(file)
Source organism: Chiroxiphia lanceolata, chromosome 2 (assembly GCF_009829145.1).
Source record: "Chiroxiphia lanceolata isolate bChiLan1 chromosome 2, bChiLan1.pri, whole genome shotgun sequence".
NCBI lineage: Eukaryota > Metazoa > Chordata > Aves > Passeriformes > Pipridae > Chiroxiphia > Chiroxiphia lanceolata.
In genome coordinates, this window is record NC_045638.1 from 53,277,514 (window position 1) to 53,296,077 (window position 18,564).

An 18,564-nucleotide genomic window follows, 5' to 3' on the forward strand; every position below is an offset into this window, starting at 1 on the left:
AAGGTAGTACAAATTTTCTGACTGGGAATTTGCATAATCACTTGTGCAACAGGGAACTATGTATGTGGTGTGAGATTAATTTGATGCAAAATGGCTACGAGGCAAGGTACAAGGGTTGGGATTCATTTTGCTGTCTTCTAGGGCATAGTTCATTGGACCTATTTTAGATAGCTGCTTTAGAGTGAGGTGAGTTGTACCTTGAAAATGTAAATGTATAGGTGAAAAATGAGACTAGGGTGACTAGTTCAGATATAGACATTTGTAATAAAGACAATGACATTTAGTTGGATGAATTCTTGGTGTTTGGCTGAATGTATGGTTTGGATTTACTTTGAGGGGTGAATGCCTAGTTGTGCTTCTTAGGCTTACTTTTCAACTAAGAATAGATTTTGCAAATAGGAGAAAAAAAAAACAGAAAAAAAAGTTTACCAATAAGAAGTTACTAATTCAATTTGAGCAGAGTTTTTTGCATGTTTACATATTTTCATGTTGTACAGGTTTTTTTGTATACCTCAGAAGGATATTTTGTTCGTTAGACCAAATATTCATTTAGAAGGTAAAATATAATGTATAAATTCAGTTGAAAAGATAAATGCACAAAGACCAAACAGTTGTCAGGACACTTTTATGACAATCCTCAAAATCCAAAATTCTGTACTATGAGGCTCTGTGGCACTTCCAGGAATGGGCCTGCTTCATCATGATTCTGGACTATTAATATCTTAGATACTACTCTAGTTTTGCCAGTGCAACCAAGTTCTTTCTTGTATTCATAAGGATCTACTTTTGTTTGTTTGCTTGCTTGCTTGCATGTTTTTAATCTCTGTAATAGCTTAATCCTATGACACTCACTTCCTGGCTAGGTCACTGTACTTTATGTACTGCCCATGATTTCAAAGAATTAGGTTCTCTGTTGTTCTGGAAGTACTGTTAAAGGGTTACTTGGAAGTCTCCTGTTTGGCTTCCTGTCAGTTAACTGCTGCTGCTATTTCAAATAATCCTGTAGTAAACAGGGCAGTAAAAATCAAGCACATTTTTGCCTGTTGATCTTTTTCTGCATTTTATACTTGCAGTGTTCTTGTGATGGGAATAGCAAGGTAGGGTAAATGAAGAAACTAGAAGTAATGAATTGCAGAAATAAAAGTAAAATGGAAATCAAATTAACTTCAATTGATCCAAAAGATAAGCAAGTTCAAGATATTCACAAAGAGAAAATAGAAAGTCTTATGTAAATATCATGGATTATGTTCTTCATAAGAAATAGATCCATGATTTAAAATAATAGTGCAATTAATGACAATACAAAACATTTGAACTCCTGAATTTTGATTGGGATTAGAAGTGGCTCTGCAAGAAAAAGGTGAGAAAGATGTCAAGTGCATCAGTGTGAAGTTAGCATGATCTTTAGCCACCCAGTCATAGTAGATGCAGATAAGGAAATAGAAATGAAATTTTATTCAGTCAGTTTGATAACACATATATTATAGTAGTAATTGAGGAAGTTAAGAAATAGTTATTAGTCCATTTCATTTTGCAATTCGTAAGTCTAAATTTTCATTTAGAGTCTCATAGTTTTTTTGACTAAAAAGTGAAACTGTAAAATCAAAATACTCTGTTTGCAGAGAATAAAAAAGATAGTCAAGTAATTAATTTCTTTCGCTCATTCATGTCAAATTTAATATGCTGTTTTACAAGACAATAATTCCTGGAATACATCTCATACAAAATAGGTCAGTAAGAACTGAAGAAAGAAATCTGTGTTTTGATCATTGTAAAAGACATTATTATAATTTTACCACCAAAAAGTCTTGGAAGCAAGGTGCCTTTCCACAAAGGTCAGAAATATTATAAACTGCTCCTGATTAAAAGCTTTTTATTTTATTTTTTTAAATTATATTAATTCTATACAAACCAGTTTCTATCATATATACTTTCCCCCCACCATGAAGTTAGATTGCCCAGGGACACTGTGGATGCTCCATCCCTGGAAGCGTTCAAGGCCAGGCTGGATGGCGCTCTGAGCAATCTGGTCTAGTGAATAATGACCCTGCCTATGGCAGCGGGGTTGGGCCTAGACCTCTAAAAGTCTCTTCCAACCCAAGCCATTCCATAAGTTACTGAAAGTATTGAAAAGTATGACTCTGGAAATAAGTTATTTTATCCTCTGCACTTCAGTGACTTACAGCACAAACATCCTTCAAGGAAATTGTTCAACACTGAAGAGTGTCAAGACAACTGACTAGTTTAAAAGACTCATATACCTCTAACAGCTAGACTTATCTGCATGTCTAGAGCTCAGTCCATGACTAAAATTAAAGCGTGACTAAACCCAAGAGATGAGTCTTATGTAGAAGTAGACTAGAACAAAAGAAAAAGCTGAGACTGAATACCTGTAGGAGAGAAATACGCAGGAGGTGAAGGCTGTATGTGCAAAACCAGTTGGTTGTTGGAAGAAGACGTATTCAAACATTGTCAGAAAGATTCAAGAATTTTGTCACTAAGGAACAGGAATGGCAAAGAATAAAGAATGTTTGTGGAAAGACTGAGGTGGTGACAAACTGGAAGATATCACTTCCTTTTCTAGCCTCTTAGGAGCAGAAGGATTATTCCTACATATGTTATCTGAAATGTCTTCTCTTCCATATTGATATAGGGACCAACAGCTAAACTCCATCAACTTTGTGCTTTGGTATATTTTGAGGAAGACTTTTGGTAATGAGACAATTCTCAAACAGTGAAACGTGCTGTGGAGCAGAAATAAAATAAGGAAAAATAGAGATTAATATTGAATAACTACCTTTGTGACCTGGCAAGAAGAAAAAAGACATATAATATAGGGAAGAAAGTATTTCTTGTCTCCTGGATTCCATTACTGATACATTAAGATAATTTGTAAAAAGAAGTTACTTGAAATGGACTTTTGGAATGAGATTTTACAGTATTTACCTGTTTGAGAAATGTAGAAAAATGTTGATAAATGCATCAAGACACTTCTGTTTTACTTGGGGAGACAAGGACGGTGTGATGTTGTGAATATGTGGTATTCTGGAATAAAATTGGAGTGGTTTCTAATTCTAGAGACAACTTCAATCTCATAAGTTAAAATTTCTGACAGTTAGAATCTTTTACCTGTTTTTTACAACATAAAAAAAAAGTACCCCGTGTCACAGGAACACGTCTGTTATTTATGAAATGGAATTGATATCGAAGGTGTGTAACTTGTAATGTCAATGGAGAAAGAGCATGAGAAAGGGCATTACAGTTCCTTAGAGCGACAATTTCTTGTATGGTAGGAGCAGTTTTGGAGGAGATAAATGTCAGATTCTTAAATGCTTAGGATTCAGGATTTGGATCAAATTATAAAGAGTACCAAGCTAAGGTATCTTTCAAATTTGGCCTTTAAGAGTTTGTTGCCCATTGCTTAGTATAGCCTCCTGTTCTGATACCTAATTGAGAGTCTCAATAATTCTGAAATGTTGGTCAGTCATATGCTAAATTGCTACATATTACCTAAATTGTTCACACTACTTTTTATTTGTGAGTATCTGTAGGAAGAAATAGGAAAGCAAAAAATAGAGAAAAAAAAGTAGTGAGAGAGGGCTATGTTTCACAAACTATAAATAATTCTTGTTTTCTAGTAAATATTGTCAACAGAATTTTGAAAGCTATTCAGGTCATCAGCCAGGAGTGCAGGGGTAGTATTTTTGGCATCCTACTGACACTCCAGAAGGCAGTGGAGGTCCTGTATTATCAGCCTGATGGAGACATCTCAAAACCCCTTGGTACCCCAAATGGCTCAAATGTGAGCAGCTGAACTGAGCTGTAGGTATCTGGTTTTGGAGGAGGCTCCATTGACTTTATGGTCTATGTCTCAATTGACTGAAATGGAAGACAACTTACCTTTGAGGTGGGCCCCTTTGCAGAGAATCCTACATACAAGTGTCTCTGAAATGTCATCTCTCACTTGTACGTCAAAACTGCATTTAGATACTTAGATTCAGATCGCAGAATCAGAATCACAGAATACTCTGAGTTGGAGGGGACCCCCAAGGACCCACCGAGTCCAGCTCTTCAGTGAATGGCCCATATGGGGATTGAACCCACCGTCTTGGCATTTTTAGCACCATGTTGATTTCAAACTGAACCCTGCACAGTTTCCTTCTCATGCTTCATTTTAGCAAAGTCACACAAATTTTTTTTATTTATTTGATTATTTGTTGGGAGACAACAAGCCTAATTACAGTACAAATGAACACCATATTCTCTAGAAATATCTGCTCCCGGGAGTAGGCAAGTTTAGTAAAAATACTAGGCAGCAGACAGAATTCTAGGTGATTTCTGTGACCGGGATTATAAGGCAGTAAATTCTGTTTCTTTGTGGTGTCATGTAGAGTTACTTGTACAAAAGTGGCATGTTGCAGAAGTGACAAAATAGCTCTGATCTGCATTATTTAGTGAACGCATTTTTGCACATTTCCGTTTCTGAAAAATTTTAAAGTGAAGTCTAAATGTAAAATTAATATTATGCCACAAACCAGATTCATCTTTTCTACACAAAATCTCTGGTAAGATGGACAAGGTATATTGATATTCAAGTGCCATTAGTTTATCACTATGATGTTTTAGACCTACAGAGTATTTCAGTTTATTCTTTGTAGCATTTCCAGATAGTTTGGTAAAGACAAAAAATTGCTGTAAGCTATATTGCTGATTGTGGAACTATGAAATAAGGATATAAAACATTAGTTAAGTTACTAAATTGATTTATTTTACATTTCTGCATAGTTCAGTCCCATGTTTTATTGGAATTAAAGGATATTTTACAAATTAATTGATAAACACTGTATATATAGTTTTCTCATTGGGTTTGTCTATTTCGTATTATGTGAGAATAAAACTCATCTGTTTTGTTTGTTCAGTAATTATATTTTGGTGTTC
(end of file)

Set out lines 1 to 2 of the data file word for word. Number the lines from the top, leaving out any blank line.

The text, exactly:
Source organism: Chiroxiphia lanceolata, chromosome 2 (assembly GCF_009829145.1).
Source record: "Chiroxiphia lanceolata isolate bChiLan1 chromosome 2, bChiLan1.pri, whole genome shotgun sequence".